Helping Someone with a Mental Illness
Caring for someone you love who is sick or disabled is never easy. When the illness
affects your loved one's state of mind, the demands placed on you can be especially
Mental illnesses, such as depression, schizophrenia, and bipolar or anxiety disorders
are biological in nature. This means that they directly affect brain function. This
makes it difficult or impossible for the person to think, reason, feel, or relate
to others in a predictable, normal way. This can strain relationships with family
and friends. Efforts to help may be met with indifference, anger, or suspicion.
Nature, not nurture
Mental disorders are a leading cause of disability. They often strike people during
the teen years and young adulthood. If your loved one has been diagnosed, it helps
to know that most mental illnesses can be treated well. Medicine, counseling, and
other services reduce symptoms and help improve the quality of life for most people
with mental illness.
As a person starts treatment and recovery, the support of family and friends is vital.
Mental illness is a medical disorder. It is not a character flaw or a sign of weakness.
Learn as much as you can about your loved one's disorder. Try to understand the challenges
he or she faces. Learn about the recommended treatment and how to get it. Remember
that you can't be a therapist for your loved one. Professional help is key for the
person to get better. Your loved one may need your help to accept that.
Support medicine use, but be prepared for resistance. Drug treatments for mental disorders
have greatly improved. But side effects remain a problem for some people. Many people
refuse medicine because they don't think they are ill. Be respectful but persistent
in urging your loved one to take prescribed medicine. Many caregivers require medicine
to be taken as a condition for housing their loved one. Likewise, help your loved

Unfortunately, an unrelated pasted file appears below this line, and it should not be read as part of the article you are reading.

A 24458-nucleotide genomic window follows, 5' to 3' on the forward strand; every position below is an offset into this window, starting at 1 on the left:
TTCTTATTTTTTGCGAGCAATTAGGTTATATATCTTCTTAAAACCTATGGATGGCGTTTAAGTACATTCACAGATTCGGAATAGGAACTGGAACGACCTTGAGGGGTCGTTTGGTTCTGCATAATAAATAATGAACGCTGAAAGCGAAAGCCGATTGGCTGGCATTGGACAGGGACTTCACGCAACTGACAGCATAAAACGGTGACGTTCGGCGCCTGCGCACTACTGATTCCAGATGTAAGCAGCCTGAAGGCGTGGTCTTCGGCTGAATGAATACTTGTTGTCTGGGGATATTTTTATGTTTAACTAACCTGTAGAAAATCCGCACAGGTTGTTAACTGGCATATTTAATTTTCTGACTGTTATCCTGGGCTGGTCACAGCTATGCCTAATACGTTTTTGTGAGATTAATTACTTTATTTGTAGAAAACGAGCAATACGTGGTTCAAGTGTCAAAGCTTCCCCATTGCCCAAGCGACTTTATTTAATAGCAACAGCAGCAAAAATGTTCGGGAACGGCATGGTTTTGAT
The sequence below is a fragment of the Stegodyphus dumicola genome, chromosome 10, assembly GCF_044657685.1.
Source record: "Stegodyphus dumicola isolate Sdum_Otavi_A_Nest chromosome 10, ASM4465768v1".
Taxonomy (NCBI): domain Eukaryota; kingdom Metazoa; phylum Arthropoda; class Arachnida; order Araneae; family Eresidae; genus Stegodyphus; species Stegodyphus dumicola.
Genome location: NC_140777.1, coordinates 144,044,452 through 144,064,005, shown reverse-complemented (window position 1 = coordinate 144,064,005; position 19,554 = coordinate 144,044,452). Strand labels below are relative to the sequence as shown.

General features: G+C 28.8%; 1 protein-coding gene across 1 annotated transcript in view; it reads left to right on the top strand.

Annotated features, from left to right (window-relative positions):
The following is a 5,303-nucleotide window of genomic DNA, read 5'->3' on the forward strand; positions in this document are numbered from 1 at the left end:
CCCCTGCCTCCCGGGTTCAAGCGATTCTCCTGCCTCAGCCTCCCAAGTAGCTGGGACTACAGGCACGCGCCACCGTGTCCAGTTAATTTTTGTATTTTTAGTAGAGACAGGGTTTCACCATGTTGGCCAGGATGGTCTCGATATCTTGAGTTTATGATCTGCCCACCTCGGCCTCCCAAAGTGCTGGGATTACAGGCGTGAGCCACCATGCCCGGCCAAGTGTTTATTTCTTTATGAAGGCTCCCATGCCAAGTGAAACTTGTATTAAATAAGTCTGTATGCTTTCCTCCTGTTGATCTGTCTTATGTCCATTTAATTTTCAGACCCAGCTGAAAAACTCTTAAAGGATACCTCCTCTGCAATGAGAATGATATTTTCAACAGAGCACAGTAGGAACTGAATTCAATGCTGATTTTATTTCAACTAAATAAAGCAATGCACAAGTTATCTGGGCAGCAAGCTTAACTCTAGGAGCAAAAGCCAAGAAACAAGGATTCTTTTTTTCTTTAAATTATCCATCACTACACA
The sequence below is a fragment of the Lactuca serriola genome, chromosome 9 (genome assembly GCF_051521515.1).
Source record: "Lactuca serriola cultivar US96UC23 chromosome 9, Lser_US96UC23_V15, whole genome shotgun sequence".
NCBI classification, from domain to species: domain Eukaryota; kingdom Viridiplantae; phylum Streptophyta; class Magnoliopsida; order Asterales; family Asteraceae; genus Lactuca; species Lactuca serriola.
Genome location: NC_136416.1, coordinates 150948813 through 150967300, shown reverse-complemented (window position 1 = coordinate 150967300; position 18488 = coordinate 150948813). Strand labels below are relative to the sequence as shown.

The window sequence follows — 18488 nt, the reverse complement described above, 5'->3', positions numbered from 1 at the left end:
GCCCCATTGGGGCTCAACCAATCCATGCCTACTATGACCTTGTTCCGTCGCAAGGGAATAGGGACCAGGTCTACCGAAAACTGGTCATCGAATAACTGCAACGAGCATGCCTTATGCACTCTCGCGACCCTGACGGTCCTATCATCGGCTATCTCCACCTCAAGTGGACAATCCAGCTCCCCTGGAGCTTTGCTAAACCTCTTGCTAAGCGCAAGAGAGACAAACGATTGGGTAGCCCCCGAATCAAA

one keep therapy and medical appointments. Also, give feedback to healthcare providers
who may need to adjust medicines.
Remember that the illness affects attitudes and beliefs. When a person says, "I am
a total failure" or "I'll never feel better," remind your loved one that these feelings
are a result of the illness. In cases where a person totally loses touch with reality, don't
argue. Trying to talk the person out of delusions won't help. Proper treatment can
restore realistic thinking. In the meantime, stay supportive and positive. But set
limits and rules, especially if the person lives with you.
If your loved one lashes out or becomes agitated, stay calm and quiet. Try to find
out what the problem is in a nonthreatening way. If a situation becomes dangerous,
call someone who can help, and get yourself to safety. Always take any threats of
violence or suicide seriously.
Create a support system
Using all available resources will make it easier to deal with the unpredictability
of the illness. For example, keep a list of phone numbers of therapists, healthcare
providers, family members, and friends who can help. Also include the number of a
suicide crisis line, substance abuse center, or mental health hospital in case of
a crisis. This will help you and your loved one know that there is a safety net of
people and resources available at all times. It will also keep the burden of care
from resting completely on your shoulders.
Find support for yourself. It is important for you to live your own life as much as
possible and take time for yourself and your interests. Your needs are important.
It also helps to seek support from others in the same situation.